Among those who make up Brooklyn based Pela are a bartender, a classically trained musician and a drummer who has a history in playing Croatian weddings. A diverse bunch, to be sure, but fairly representative of the patchwork Americana sound the group creates, elegant but rugged, and just this side of conventional. In fact, the most oft thrown around term in reference to the band is “American,” and there’s a lot of truth in that. Debut full-length Anytown Graffiti has a rugged individualism and an earnestness that could only come from the US of A. Most American of all, the group has clearly listened to their share of Springsteen albums.
On blogs, in magazines and even on the press sheet, Pela has also been compared to The Hold Steady, a comparison that doesn’t make a lot of sense, musically. Though they both have a red-blooded sound that’s all heart, Pela’s rock is less soaked in lager and messianic Minneapolitans, opting more for a delicate balance of pretty, Tindersticks-like balladry and streamlined, soaring rock. To these ears, Anytown Graffiti is the grittier cousin to The Killers’ Sam’s Town. It’s a dirty, passionate and heart-wrenching album, without the Vegas gloss. And it’s awfully good.
Pela’s closest musical cousin is The National (whose Brassland Records released Pela’s All in Time EP), sharing a similar affinity for cleanly plucked guitar sweeps, but pushing further into fist-pumping, impassioned anthems than their romantic, Brooklyn contemporaries. “Waiting on the Stairs” carries a swift shuffle, building up in tension and in power, as singer Billy McCarthy wails, “hey, get next to me/ ’cause I am becoming your enemy.” The upbeat single “Lost to the Lonesome,” which was recently featured in an episode of Veronica Mars (bonus points for that), gives hope to the downtrodden with its call to action: “don’t just stand there, with your face in your hands.” For the real radio friendly action, “Drop Me Off” is another heroic track, a perfect choice for a single, for my money.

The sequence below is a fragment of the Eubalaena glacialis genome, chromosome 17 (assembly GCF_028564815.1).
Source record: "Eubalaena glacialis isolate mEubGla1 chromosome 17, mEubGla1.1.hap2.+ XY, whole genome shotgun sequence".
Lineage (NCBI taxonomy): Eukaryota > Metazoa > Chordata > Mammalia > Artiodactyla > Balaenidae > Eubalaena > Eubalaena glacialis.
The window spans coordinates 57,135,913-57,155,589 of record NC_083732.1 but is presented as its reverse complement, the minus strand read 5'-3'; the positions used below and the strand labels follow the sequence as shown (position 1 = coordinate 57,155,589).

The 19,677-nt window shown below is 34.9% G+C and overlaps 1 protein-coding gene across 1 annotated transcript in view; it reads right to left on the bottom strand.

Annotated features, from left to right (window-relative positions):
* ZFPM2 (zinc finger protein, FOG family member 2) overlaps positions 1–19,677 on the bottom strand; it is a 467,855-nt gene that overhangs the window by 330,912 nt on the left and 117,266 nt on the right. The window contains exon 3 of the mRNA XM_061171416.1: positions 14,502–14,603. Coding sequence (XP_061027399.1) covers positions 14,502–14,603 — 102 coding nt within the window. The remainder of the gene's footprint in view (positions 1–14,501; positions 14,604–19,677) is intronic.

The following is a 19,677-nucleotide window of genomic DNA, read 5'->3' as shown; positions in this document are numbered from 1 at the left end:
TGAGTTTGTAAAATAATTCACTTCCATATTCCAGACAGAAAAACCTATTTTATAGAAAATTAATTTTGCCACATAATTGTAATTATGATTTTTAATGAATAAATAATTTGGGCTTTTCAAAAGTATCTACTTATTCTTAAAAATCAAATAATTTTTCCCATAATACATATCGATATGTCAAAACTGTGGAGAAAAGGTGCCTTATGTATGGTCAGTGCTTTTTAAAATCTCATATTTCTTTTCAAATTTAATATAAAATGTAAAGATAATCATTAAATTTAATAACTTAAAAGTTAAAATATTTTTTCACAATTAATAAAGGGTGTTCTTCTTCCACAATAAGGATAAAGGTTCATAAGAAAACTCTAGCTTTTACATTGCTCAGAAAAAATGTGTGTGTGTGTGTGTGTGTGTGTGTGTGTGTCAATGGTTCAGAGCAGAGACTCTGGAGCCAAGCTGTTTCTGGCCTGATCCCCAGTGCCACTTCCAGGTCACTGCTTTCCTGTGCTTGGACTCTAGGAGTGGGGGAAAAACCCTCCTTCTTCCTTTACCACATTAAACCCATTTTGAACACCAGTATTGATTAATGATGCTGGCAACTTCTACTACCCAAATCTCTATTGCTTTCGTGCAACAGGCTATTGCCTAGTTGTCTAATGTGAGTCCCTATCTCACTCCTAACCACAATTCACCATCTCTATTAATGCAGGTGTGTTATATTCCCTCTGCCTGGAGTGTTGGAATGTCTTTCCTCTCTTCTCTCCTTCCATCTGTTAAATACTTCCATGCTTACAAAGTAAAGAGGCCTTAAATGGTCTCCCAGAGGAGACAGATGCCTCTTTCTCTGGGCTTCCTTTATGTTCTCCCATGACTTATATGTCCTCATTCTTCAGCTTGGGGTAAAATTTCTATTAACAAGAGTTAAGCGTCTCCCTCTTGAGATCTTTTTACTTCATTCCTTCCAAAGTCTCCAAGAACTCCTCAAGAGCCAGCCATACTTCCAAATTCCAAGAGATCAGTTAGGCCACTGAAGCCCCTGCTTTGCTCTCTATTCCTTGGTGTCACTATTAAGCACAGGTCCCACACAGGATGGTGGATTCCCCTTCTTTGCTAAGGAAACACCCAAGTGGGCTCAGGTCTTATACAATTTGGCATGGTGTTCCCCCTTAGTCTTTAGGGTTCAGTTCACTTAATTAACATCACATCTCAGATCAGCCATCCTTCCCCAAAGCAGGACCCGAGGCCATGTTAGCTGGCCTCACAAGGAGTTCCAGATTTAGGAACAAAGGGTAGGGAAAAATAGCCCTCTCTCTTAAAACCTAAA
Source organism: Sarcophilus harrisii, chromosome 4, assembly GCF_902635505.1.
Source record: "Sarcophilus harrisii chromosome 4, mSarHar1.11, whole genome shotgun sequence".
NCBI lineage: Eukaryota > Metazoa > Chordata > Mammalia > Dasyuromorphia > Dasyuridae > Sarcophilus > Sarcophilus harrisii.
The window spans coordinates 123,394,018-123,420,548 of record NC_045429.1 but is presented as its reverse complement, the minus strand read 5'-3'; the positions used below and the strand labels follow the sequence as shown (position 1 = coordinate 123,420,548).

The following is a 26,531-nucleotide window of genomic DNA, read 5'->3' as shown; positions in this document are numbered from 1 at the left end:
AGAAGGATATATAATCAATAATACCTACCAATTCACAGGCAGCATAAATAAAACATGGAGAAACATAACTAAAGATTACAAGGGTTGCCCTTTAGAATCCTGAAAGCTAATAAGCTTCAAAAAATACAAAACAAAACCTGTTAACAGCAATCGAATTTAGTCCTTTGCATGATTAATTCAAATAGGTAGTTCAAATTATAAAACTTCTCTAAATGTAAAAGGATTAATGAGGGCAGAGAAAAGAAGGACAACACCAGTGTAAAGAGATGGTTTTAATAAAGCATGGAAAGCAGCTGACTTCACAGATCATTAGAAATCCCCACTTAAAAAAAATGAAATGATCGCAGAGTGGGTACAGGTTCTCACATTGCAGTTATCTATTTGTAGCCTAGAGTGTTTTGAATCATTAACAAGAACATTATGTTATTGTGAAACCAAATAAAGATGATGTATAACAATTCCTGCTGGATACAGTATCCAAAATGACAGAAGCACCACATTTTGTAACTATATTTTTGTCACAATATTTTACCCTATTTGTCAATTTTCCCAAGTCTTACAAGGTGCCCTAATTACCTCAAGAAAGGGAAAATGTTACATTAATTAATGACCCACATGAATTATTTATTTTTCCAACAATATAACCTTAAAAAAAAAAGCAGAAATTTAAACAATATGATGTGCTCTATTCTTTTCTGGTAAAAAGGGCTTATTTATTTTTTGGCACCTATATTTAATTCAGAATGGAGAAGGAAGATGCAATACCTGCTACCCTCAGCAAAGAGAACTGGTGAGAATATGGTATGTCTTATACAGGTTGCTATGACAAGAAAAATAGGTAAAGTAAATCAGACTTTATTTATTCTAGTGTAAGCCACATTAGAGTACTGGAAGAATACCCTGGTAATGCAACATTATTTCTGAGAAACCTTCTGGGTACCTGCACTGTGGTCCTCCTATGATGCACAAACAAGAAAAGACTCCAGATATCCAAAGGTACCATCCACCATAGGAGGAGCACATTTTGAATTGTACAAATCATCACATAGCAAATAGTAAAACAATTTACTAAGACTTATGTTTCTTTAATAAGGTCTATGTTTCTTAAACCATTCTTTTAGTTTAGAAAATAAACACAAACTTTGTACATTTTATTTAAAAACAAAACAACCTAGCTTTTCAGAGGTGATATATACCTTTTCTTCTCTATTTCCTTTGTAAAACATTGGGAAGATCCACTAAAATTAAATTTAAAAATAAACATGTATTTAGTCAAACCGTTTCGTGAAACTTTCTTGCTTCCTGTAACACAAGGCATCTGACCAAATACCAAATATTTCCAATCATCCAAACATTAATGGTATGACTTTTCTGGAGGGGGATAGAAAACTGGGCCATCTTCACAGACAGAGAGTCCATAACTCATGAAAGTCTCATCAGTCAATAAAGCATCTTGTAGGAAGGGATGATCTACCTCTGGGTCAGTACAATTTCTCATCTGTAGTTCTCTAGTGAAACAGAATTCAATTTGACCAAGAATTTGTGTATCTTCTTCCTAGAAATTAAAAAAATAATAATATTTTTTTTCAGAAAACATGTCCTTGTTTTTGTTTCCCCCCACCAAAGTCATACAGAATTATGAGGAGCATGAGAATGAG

The band does slow as nicely as it does fast, the U2-like “The Trouble With River Cities” a perfect example of their gorgeously tender side. Likewise, “Your Desert’s Not a Desert At All” is an epic that quietly builds from a dirge-like beginning. Oddly enough, this track in particular finds McCarthy sounding his most like The Killers’ Brandon Flowers during the chorus, complete with the new wave aesthetic the band generally eschews.
For a debut album, Anytown Graffiti is sequenced wonderfully, and it goes without saying that the songs are quite powerful, themselves. In fact, it sounds a lot like what I remember an album was meant to sound like long before groups like Tortoise and Animal Collective corrupted me. It all makes sense now—this is American music.
Label: Great Society
Jeff Terich is the founder and editor of Treble. He's been writing about music for 20 years and has been published at American Songwriter, Bandcamp Daily, Reverb, Spin, Stereogum, uDiscoverMusic, VinylMePlease and some others that he's forgetting right now. He's still not tired of it.